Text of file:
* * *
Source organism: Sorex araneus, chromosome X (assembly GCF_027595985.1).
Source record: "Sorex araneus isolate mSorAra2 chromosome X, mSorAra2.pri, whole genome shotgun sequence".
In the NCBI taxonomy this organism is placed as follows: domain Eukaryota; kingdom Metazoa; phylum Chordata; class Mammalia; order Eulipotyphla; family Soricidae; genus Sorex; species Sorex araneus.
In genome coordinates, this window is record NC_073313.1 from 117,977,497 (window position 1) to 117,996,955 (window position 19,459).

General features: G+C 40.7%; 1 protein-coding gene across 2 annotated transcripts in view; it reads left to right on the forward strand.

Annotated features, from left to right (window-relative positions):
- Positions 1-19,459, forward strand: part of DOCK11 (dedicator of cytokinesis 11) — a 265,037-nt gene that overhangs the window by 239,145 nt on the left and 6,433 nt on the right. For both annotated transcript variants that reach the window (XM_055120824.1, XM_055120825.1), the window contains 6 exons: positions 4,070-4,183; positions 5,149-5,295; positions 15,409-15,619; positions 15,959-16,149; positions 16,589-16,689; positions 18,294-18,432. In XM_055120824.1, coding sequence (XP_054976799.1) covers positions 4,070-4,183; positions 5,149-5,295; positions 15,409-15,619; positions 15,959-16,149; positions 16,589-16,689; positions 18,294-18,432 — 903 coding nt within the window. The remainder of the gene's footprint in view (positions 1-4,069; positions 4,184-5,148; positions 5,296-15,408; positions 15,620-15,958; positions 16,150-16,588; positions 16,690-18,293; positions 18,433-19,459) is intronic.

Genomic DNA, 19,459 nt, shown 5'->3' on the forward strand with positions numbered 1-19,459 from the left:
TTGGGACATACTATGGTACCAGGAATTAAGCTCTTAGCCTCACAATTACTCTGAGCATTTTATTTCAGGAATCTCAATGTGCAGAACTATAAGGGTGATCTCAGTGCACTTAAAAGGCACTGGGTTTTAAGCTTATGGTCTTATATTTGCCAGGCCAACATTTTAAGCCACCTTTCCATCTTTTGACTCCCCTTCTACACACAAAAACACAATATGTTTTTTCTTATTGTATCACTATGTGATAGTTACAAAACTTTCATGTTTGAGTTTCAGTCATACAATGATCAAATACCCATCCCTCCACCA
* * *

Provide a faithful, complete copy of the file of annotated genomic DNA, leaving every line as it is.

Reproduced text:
Source organism: Sorex araneus, chromosome X (assembly GCF_027595985.1).
Source record: "Sorex araneus isolate mSorAra2 chromosome X, mSorAra2.pri, whole genome shotgun sequence".
In the NCBI taxonomy this organism is placed as follows: domain Eukaryota; kingdom Metazoa; phylum Chordata; class Mammalia; order Eulipotyphla; family Soricidae; genus Sorex; species Sorex araneus.
In genome coordinates, this window is record NC_073313.1 from 117,977,497 (window position 1) to 117,996,955 (window position 19,459).

General features: G+C 40.7%; 1 protein-coding gene across 2 annotated transcripts in view; it reads left to right on the forward strand.

Annotated features, from left to right (window-relative positions):
- Positions 1-19,459, forward strand: part of DOCK11 (dedicator of cytokinesis 11) — a 265,037-nt gene that overhangs the window by 239,145 nt on the left and 6,433 nt on the right. For both annotated transcript variants that reach the window (XM_055120824.1, XM_055120825.1), the window contains 6 exons: positions 4,070-4,183; positions 5,149-5,295; positions 15,409-15,619; positions 15,959-16,149; positions 16,589-16,689; positions 18,294-18,432. In XM_055120824.1, coding sequence (XP_054976799.1) covers positions 4,070-4,183; positions 5,149-5,295; positions 15,409-15,619; positions 15,959-16,149; positions 16,589-16,689; positions 18,294-18,432 — 903 coding nt within the window. The remainder of the gene's footprint in view (positions 1-4,069; positions 4,184-5,148; positions 5,296-15,408; positions 15,620-15,958; positions 16,150-16,588; positions 16,690-18,293; positions 18,433-19,459) is intronic.

Genomic DNA, 19,459 nt, shown 5'->3' on the forward strand with positions numbered 1-19,459 from the left:
TTGGGACATACTATGGTACCAGGAATTAAGCTCTTAGCCTCACAATTACTCTGAGCATTTTATTTCAGGAATCTCAATGTGCAGAACTATAAGGGTGATCTCAGTGCACTTAAAAGGCACTGGGTTTTAAGCTTATGGTCTTATATTTGCCAGGCCAACATTTTAAGCCACCTTTCCATCTTTTGACTCCCCTTCTACACACAAAAACACAATATGTTTTTTCTTATTGTATCACTATGTGATAGTTACAAAACTTTCATGTTTGAGTTTCAGTCATACAATGATCAAATACCCATCCCTCCACCA